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Beginning in February, when anonymous calls for a Chinese “jasmine revolution” began circulating on the Internet, the Chinese characters for jasmine have been intermittently blocked in cellphone text messages while videos of President Hu Jintao singing “Mo Li Hua,” a Qing dynasty paean to the flower, have been plucked from the Web. Local officials, fearful of the flower’s destabilizing potency, canceled this summer’s China International Jasmine Cultural Festival in south China, said Wu Guangyan, manager of the Guangxi Jasmine Development and Investment Company.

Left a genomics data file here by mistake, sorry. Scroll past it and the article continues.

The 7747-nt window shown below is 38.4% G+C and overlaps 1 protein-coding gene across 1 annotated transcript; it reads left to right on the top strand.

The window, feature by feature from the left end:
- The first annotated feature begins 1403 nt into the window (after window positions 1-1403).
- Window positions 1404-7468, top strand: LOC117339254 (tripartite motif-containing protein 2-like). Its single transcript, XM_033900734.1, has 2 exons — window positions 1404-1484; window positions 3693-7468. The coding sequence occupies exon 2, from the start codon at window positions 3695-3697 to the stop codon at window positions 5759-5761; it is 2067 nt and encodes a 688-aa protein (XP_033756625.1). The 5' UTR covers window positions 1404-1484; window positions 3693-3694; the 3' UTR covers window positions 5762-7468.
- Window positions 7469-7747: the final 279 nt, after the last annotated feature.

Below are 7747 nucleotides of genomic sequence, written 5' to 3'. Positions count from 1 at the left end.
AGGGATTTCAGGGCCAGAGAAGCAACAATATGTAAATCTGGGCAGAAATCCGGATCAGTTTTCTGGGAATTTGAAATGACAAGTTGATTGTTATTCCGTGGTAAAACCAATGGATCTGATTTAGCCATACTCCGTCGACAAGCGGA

Even if Chinese cities have been free from any whiff of revolutionary turmoil, the war on jasmine has not been without casualties, most notably the ever-expanding list of democracy advocates, bloggers and other would-be troublemakers who have been preemptively detained by public security agents, among them the artist provocateur Ai Weiwei, who remains in police custody after being seized at Beijing’s international airport last month.
Less well known are the tribulations endured by the tawny-skinned men and women who grow ornamental jasmine here in Daxing, a district on the rural fringe of the capital. They say prices have collapsed since March, when the police issued an open-ended jasmine ban at a number of retail and wholesale flower markets around Beijing.